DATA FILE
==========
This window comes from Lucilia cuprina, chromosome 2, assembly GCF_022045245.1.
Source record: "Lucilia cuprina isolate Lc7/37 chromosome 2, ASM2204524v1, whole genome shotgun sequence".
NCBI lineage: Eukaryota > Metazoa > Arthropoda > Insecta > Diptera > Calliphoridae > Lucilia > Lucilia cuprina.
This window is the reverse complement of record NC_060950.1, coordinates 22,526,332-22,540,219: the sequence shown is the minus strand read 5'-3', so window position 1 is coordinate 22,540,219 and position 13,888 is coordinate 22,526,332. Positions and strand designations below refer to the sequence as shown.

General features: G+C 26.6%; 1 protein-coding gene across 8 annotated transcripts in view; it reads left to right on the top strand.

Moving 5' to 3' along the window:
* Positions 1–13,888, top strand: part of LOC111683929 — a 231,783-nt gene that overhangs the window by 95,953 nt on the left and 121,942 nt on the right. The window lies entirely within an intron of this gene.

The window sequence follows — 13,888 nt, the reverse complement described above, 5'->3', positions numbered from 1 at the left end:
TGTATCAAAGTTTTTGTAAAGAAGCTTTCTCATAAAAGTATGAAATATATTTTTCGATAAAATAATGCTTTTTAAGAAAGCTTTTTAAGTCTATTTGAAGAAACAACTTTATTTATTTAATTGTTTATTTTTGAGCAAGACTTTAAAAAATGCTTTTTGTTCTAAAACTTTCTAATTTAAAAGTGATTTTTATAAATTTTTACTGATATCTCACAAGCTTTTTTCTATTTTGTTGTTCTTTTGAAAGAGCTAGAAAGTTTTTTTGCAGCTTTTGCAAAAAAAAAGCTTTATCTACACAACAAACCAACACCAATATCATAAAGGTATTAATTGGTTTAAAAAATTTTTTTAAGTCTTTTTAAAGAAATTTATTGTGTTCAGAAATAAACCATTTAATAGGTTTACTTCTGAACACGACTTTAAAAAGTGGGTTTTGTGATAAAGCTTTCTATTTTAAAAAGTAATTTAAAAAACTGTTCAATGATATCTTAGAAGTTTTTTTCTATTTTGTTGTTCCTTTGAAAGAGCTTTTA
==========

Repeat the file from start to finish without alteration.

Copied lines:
This window comes from Lucilia cuprina, chromosome 2, assembly GCF_022045245.1.
Source record: "Lucilia cuprina isolate Lc7/37 chromosome 2, ASM2204524v1, whole genome shotgun sequence".
NCBI lineage: Eukaryota > Metazoa > Arthropoda > Insecta > Diptera > Calliphoridae > Lucilia > Lucilia cuprina.
This window is the reverse complement of record NC_060950.1, coordinates 22,526,332-22,540,219: the sequence shown is the minus strand read 5'-3', so window position 1 is coordinate 22,540,219 and position 13,888 is coordinate 22,526,332. Positions and strand designations below refer to the sequence as shown.

General features: G+C 26.6%; 1 protein-coding gene across 8 annotated transcripts in view; it reads left to right on the top strand.

Moving 5' to 3' along the window:
* Positions 1–13,888, top strand: part of LOC111683929 — a 231,783-nt gene that overhangs the window by 95,953 nt on the left and 121,942 nt on the right. The window lies entirely within an intron of this gene.

The window sequence follows — 13,888 nt, the reverse complement described above, 5'->3', positions numbered from 1 at the left end:
TGTATCAAAGTTTTTGTAAAGAAGCTTTCTCATAAAAGTATGAAATATATTTTTCGATAAAATAATGCTTTTTAAGAAAGCTTTTTAAGTCTATTTGAAGAAACAACTTTATTTATTTAATTGTTTATTTTTGAGCAAGACTTTAAAAAATGCTTTTTGTTCTAAAACTTTCTAATTTAAAAGTGATTTTTATAAATTTTTACTGATATCTCACAAGCTTTTTTCTATTTTGTTGTTCTTTTGAAAGAGCTAGAAAGTTTTTTTGCAGCTTTTGCAAAAAAAAAGCTTTATCTACACAACAAACCAACACCAATATCATAAAGGTATTAATTGGTTTAAAAAATTTTTTTAAGTCTTTTTAAAGAAATTTATTGTGTTCAGAAATAAACCATTTAATAGGTTTACTTCTGAACACGACTTTAAAAAGTGGGTTTTGTGATAAAGCTTTCTATTTTAAAAAGTAATTTAAAAAACTGTTCAATGATATCTTAGAAGTTTTTTTCTATTTTGTTGTTCCTTTGAAAGAGCTTTTA